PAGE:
The Abyss Looks Back: Europe’s Phenomenal Arrogance

Uncle Volodya says,

Uncle Volodya says, “Whoever undertakes to set himself up as a judge of Truth and Knowledge is shipwrecked by the laughter of the gods.”

Today marks a special treat for the readers here, because it is the occasion of Lyttenburgh’s writing debut. Lyttenburgh first appeared here just about this time in 2010, as Carpenter117. I don’t know anything about him, I’m afraid, other than that he is Russian-born and lives in Russia somewhere. Whatever else he chooses to reveal is up to him. As I’ve mentioned in discussion, his English has improved tremendously, although it was always good; I first noticed him elsewhere, on Julia Ioffe’s old blog at True/Slant, which was later absorbed by Forbes. Mark Adomanis was a regular at True/Slant, as well. There’s just something about Ioffe’s patronizing condescension that winds Russians up, I’m afraid.

Today’s post deals with a somewhat higher authority, which is also prone to smug condescension far out of proportion to its own claim to authority – the European Council on Foreign Relations. They appeared in the pillory here not very long ago, as I recall, and I strongly agree that their demonstrated performance suggests decades, if not generations, of dedicated and enthusiastic inbreeding.

What do Russians really think about the way the western allies view them? About their patronizing pseudosympathy? Their one-upmanship snubs, like who doesn’t get to sit at the popular kids’ table at the high-school cafeteria? The outright fabrications as it needles Russia through its popular press while its regulatory councils take their own press’s nattering for gospel?

Pull up a chair, and let’s hear. Lyttenburgh? The floor is yours.

On Europe’s Phenomenal Arrogance

A lot of august bodies have decided to share their thoughts on the current vis-à-vis between Russia and what is colloquially known as “the West”. Most of such “musings” inevitably touches the subject of the current situation in Ukraine, due to it’s being a “hotspot” in the bilateral relations. Most often we are graced by some strongly worded opinions from the veritable Legion of the Free and Independent Western press (), or it might be even a Deep and Thorough Analysis by this or that think-tank, NGO or research facility, sharing with the hoi-poloi of the world their convoluted (and, therefore, unquestionably true) findings on the nature of things they probably didn’t even have any previous personal contact with.

And then we have something… anomalous. And huge. I’m talking here about a report (well, “commentary”, to be precise) of the European Council on Foreign Relations, a rather self- explanatory name for an organization.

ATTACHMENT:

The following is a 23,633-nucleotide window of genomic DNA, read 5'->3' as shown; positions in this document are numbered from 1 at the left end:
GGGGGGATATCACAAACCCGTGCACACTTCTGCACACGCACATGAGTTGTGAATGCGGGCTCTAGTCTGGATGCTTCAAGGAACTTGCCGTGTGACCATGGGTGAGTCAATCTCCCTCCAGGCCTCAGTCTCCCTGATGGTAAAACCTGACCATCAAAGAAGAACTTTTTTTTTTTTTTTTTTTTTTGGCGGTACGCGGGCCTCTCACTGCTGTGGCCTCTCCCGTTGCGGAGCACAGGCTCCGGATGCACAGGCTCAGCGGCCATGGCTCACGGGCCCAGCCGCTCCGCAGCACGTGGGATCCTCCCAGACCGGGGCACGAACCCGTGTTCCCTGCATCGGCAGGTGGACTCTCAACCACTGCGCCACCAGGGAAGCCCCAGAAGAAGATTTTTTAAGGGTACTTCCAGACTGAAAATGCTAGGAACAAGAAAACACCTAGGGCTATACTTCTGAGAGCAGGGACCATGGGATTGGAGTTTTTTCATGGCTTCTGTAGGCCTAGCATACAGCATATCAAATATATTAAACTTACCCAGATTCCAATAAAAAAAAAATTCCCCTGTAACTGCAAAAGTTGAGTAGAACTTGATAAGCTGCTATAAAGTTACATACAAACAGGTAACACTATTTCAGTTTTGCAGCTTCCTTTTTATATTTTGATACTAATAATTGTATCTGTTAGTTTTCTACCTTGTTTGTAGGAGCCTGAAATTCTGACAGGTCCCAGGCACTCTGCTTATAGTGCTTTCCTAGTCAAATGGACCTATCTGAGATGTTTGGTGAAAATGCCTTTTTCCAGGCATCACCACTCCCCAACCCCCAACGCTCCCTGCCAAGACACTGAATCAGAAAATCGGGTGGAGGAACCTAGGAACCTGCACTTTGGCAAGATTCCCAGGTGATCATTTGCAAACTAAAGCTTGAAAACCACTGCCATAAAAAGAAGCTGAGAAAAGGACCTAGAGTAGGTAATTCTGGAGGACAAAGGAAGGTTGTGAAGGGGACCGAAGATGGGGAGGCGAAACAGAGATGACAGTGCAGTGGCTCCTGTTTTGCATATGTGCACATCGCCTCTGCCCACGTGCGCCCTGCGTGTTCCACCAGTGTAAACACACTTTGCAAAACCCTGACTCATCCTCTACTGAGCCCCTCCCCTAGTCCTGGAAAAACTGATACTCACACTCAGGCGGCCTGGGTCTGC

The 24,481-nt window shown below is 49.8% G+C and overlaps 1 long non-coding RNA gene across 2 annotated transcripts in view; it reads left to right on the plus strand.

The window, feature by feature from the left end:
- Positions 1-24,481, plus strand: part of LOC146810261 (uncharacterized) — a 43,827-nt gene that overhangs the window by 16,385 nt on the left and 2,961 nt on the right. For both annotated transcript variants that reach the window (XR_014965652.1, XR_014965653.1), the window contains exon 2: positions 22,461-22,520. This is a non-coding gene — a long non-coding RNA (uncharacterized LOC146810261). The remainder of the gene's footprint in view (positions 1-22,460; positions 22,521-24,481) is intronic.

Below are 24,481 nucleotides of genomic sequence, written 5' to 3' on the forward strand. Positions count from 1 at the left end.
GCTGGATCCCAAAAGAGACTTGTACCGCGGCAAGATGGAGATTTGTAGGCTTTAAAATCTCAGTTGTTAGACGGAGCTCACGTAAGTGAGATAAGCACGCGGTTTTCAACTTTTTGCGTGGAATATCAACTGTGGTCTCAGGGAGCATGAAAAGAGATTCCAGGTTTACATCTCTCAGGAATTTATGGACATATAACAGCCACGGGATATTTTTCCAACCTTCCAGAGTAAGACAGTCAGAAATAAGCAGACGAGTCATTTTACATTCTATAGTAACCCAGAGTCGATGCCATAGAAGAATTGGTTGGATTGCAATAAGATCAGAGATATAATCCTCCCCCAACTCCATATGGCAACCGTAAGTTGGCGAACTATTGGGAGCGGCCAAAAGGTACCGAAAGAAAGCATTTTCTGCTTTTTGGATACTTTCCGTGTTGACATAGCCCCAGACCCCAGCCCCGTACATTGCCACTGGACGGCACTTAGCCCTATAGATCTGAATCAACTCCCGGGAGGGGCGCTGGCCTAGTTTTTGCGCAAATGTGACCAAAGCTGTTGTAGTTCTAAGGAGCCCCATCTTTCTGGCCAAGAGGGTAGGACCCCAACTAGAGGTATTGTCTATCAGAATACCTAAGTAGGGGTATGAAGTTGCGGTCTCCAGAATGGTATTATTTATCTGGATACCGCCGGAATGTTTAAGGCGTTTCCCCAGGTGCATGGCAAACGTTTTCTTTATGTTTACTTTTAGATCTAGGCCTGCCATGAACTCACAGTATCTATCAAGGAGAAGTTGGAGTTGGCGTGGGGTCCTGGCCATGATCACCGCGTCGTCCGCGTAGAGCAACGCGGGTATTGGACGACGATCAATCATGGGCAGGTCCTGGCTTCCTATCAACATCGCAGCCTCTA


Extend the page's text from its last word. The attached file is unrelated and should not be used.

The Limits and Necessity of Europe’s Russia Sanctions

The picture below the title of the article shows Moscow’s Kremlin and the snow-covered streets of Moscow. Because –apparently! – it is always gloomy and snowy in Russia. How you gonna argue with such a paragon of Western objectivity on Russia’s portrayal as the Independence Day movie, where there is snow in Russia in July?!

You might say that I’m too nitpicky. Honestly, I’ll cease and desist the very moment the West stops this kind of petty manipulation of public perception of my country. Continue reading

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Some Day, We’ll Look Back at This, and Laugh.

Uncle Volodya says,

Uncle Volodya says, “It’s not the will to win that matters—everyone has that. It’s the will to prepare to win that matters.”

And there’s no time like the present. It was nice of Al Gore to invent the Internet, because it offers unparalleled comedic opportunities to recapture moments in time when puffed-up and self-important toads made confident predictions which later made them look like the arrogant blowhards they are. And if you write “I am an arrogant blowhard” on your résumé, you will have just doubled your chances of being hired as whatever they are calling a journalist these days, at The Guardian.

Exemplary of The Guardian‘s forecasting where Russia is concerned – and The Guardian never met a Russian it didn’t hate, unless they were an oligarch expat, a political dissident or a member of Pussy Riot – is this gem by The Guardian‘s “Economics Editor”, Larry Elliott; “Russia Has Just Lost the Economic War With the West”.

For those who don’t remember when the west’s economic war against Russia started, it actually kicked off with a skirmish, in which the USA stopped service in Russia to holders of Visa and Mastercard at certain sanctioned banks in Russia, back in the spring of 2014. Customers found that their cards did not work and their accounts were frozen. Russian media promptly pointed out that American credit-card companies “had a record of bowing to political decisions from Washington”; the government imposed a security deposit fee equal to two days worth of transactions in Russia, which would cost the companies $1.9 Billion (Visa) and $1 Billion (Mastercard), and Morgan-Stanley issued a report which suggested the two credit-card giants would be better off terminating their operations in Russia, where they together had 90% of market share. For his part, the Russian president announced that Russia would develop its own national payment system and greatly reduce its dependence on western credit-card companies.